Based on a question a reader asked recently, I thought I'd write a bit about one of the worst things you can do to anyone you report to. That is, surprise them.
As a kid, we were excited by surprises because the implied message is that a surprise is a gift. Something that someone got for you, that they thought you'd enjoy, at no cost or obligation to you. However, as an adult, a surprise, especially in the business world, is almost always a problem. Let's use an analogy. Since it is football season, we'll review Bear Bryant's attitude towards the forward pass. He felt that 3 things could happen when his team threw the ball, and 2 of them were bad. The same ratio applies when you tell your manager you have a surprise. Surprises in business are almost always uniformly bad. You can go over budget. You can consume more resources than expected. You can work on a task or project much longer than was expected. Even a "good" surprise - like adding more features than expected or bringing in a project a little early - can be a negative since the manager may have had plans to use those resources in a different way - or had different prioritizations. There's very rarely a good "surprise" in business.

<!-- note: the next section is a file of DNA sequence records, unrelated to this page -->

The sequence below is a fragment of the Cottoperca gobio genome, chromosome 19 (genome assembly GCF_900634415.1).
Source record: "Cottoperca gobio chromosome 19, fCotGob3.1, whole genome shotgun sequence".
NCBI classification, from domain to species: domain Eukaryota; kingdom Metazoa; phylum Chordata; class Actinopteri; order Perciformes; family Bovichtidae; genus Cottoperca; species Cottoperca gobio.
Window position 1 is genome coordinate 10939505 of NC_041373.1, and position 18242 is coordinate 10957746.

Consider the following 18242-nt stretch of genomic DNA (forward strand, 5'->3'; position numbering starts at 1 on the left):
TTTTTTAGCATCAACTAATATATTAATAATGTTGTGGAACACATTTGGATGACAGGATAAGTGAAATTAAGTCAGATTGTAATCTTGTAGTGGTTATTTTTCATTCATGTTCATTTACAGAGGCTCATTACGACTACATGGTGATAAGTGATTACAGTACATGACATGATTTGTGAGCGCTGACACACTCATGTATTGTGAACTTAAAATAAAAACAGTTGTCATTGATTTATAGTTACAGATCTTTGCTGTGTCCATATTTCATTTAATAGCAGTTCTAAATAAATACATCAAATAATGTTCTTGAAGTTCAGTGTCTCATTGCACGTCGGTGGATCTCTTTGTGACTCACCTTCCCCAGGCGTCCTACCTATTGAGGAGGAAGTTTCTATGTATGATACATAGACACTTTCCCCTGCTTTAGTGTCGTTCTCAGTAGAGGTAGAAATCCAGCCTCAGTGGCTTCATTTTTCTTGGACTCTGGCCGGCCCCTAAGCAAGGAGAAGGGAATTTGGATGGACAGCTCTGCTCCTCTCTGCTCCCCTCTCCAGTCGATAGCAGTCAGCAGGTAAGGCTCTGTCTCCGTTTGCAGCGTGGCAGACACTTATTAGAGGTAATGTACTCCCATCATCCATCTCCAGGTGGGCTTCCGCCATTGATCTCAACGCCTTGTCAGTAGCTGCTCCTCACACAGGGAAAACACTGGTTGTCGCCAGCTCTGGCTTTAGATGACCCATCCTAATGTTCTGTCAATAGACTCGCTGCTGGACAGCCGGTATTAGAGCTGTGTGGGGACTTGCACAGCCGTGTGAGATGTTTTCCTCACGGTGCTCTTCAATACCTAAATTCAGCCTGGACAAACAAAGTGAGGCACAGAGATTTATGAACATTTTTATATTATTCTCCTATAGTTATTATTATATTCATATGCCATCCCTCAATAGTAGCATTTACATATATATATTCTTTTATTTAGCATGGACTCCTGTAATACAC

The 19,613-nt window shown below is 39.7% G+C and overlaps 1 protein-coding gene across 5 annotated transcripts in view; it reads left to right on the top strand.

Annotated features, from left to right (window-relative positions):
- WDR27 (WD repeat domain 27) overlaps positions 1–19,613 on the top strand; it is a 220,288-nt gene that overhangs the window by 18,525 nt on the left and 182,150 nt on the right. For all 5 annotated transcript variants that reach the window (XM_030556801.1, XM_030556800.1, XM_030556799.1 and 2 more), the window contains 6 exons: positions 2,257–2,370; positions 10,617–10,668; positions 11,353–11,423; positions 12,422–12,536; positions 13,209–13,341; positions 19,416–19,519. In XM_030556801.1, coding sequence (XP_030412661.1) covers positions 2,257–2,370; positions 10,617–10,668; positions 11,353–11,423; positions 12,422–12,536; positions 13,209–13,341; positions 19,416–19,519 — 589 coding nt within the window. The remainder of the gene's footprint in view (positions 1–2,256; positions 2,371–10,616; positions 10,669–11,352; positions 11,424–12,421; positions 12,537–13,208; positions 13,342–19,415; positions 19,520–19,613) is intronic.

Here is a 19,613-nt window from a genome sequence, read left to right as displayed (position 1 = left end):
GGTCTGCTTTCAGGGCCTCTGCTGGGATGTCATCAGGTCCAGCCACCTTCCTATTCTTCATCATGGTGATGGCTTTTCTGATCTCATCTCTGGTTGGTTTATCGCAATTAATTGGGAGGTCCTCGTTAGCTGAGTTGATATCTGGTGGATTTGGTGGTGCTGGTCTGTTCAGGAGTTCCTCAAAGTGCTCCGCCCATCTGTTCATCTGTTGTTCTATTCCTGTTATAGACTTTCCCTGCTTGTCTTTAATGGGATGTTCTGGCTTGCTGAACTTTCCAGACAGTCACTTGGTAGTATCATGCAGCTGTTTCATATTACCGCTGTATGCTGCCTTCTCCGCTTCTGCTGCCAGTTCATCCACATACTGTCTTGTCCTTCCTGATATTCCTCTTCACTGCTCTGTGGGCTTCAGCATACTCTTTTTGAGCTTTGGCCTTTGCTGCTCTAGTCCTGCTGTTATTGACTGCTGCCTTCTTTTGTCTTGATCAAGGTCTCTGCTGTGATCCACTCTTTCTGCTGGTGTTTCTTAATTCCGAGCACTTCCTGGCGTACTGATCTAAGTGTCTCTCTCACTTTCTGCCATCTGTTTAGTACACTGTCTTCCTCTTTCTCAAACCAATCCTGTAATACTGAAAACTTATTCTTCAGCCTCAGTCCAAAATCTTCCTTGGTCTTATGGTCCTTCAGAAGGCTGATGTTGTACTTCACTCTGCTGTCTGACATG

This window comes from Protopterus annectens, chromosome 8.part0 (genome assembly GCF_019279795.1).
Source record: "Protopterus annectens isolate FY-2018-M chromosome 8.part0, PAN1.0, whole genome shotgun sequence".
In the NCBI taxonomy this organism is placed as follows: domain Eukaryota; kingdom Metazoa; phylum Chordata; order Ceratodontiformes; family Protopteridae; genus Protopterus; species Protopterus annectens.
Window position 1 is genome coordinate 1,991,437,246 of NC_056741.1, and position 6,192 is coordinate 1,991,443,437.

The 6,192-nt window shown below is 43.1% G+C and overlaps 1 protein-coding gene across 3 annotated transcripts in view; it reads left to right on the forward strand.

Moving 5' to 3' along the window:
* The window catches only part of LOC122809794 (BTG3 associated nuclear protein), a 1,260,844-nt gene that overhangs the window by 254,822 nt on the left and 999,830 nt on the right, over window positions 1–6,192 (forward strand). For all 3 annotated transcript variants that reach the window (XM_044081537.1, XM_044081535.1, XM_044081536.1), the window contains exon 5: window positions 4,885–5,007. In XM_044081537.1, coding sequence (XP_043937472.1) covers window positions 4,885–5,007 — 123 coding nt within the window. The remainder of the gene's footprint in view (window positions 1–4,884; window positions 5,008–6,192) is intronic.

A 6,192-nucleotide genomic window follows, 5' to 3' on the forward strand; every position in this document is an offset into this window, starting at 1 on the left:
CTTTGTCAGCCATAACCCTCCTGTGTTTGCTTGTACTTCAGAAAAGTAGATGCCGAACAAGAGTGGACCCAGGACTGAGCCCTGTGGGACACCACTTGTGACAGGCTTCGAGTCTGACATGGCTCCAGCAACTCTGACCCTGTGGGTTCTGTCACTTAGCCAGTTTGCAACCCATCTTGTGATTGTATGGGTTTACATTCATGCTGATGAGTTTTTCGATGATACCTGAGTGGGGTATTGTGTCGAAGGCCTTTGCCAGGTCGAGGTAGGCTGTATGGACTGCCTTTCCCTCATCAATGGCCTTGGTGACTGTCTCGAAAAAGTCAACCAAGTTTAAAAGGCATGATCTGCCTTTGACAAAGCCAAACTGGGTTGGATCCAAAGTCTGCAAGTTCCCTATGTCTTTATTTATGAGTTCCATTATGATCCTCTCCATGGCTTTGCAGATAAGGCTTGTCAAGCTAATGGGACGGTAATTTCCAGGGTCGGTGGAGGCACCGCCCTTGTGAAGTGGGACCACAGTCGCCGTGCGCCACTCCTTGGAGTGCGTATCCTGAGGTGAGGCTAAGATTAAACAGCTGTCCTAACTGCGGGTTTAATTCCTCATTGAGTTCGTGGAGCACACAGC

Managers are people who like predictability, stability and consistency. They want to know that what has been forecast will, as much as within their control, come to fruition. Managers don't like last minute changes, scope creep or budget deficits. This is not to beat up on managers - this is what they are paid to do.
I wrote on this topic because a reader wrote to me and asked how to balance the desire to do more than expected but not impact the timeframe or budget of a project. I responded in an email that people who are truly productive are not trying to do "more" work, but the best work they can do within the circumstances afforded to them, with the least amount of effort. This means they understand the scope of the work, the intent of the result, what their customers and managers expect and how to get the work done efficiently and effectively. While an individual or team may be able to accomplish more work in a given time, or provide more functionality in just a little more time, that's not what the customer or the manager requested. It's important to consider what sales managers call a great win - when you expend just enough effort to win, and no more. That's the way we should approach each project - how much work will it take to do the job well, bring it in on time and on budget and no more?
A manager will always want to deliver a result on-time, on-budget and on specification. He or she will prefer, in almost every situation, to deliver less functionality in a project but bring it in on time and on budget, rather than miss deadlines or budgets. Individuals and teams interested in productivity need to understand these expectations and work as effectively as possible to provide the right product or service within the timeframes, using the tools and processes available to create the best end result with the least amount of effort.
The only surprise you want to provide to your manager is a birthday cake on her birthday.